CAT decides to withdraw from 4G bids
State agency fails to get foreign partners
State enterprise CAT Telecom has finally decided to pull out of November's fourth-generation (4G) spectrum auctions, dealing another blow to the government's efforts to attract bidders from new entrants and foreign companies to generate more competition.
The withdrawal also signals consolidation of the stranglehold by the big-three mobile operators -- Advanced Info Service, Total Access Communications (DTAC) and True Move.
CAT will not participate in the auctions for the 1800- and 900-megahertz spectra for 4G networks after not being able to reach partnership deals with foreign firms.
It was also deterred by having to declare its budget and receive cabinet approval before the auctions took place.
"This is impractical, as other bidders would know our maximum bid. It's barring us from competing in an auction," acting president Col Sanpachai Huvanandana said.
Even though CAT has strong financial health with an accumulated profit of more than 30 billion baht plus annual interest of 1.5 billion, the state agency is not ready to compete in a bidding war.
Col Sanpachai said CAT had prepared to join the 4G auctions since 2013. It was in negotiations with foreign telecoms NTT Docomo of Japan and SK Telecom of South Korea.
CAT and the Korean wireless telecom operator had talked about the possibility of setting up a joint venture to provide 4G wireless broadband services. SK Telecom had initially agreed to bid in the 4G auctions with CAT, Col Sanpachai said.
"With the degree of uncertainty regarding the auction delay and the unclear auction design, negotiations between the parties collapsed," he said.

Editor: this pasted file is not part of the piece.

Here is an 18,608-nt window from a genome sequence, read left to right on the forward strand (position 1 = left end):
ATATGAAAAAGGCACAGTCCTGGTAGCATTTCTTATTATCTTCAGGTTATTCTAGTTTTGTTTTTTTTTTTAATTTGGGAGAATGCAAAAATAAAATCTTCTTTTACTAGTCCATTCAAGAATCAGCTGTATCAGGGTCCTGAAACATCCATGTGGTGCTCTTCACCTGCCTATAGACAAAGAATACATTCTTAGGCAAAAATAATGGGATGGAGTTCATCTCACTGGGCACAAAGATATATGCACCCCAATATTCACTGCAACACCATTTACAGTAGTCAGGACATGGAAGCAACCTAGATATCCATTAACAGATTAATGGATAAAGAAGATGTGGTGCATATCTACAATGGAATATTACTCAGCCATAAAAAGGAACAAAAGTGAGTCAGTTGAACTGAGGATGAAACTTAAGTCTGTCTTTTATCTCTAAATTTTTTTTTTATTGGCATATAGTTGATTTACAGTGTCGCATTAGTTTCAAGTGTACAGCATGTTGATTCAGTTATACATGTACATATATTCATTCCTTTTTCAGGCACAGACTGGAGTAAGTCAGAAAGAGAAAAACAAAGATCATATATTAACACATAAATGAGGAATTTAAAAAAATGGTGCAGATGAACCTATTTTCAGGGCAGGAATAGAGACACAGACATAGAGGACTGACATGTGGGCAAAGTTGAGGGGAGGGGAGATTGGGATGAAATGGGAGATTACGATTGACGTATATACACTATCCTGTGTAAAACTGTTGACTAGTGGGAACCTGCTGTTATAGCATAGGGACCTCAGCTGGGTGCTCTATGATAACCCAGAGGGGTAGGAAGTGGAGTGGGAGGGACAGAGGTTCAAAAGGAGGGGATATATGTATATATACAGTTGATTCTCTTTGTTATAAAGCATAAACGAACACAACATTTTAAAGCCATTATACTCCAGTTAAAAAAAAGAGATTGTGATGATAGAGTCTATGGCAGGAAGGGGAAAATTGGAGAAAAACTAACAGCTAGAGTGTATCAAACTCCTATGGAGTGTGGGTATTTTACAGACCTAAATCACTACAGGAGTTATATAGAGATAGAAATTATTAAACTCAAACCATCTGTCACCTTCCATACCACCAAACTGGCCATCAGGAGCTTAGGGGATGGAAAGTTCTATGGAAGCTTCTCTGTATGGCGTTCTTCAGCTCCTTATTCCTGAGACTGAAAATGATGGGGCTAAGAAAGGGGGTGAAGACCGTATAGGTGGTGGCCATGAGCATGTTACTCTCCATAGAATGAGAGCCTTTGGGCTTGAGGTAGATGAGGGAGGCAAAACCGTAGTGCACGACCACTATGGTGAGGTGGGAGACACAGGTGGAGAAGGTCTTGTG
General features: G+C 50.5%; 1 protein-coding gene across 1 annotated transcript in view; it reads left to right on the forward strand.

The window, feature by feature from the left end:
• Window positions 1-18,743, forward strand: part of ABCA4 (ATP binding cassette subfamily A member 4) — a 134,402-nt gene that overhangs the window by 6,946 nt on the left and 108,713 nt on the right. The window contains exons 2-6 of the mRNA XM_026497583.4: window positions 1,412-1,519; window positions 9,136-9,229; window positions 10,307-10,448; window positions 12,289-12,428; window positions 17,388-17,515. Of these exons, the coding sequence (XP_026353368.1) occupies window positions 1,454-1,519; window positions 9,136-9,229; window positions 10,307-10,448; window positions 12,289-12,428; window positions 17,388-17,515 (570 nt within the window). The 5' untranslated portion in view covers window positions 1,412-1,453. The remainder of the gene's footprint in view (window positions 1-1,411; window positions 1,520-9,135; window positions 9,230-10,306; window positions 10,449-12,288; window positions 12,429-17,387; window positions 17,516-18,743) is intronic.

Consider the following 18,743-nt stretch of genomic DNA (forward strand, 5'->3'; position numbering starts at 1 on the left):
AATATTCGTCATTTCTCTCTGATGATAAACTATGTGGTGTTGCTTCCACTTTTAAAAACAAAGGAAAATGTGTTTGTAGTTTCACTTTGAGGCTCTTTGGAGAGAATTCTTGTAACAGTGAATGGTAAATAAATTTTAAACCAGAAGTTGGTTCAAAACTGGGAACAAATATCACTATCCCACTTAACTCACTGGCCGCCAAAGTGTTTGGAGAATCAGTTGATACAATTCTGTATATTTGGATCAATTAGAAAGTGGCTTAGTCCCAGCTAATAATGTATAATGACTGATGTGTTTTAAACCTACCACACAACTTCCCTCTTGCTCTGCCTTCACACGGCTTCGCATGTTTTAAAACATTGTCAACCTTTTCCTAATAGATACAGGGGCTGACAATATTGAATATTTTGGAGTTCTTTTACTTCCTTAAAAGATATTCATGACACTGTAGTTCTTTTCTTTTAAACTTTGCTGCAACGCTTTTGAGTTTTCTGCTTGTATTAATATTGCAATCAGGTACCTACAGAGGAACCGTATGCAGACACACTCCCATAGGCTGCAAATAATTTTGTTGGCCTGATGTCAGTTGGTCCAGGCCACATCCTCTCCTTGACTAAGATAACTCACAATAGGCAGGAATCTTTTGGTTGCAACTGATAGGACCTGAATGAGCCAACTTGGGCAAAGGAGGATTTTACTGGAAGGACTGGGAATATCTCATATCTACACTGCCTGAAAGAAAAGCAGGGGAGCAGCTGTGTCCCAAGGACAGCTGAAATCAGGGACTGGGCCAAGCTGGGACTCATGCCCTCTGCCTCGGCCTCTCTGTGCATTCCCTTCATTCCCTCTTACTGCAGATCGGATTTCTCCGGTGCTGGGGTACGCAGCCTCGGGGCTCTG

Col Sanpachai said CAT had seen MCOT Plc's struggle to operate a digital TV business successfully after winning a bid. He cited impractical requirements as the main reason.
CAT provides 3G mobile service on the 850-MHz spectrum under the My brand.
The state enterprise also holds wholesale-resale mobile contracts with True Corporation subsidiaries Real Move and Real Future to provide 3G service on 15 MHz of bandwidth of the 850-MHz spectrum.
Col Sanpachai said CAT recently submitted its proposals to Information and Communication Technology Minister Uttama Savanayana, urging him to encourage CAT to keep a 20-MHz portion on the 1800-MHz spectrum after the expiry of its concession.
The state enterprise wants the bandwidth to provide its own 4G service. It has the right to continue using the 1800-MHz spectrum until 2025 even though its concession with DTAC will expire in 2018.
CAT has also submitted its proposals to Deputy Prime Minister Wissanu Krea-ngam for consideration.
DTAC holds 50 MHz of bandwidth on the 1800-MHz spectrum. The company uses only 25 MHz and has already returned 5 MHz of the mobile spectrum to the National Broadcasting and Telecommunications Commission for auction in November.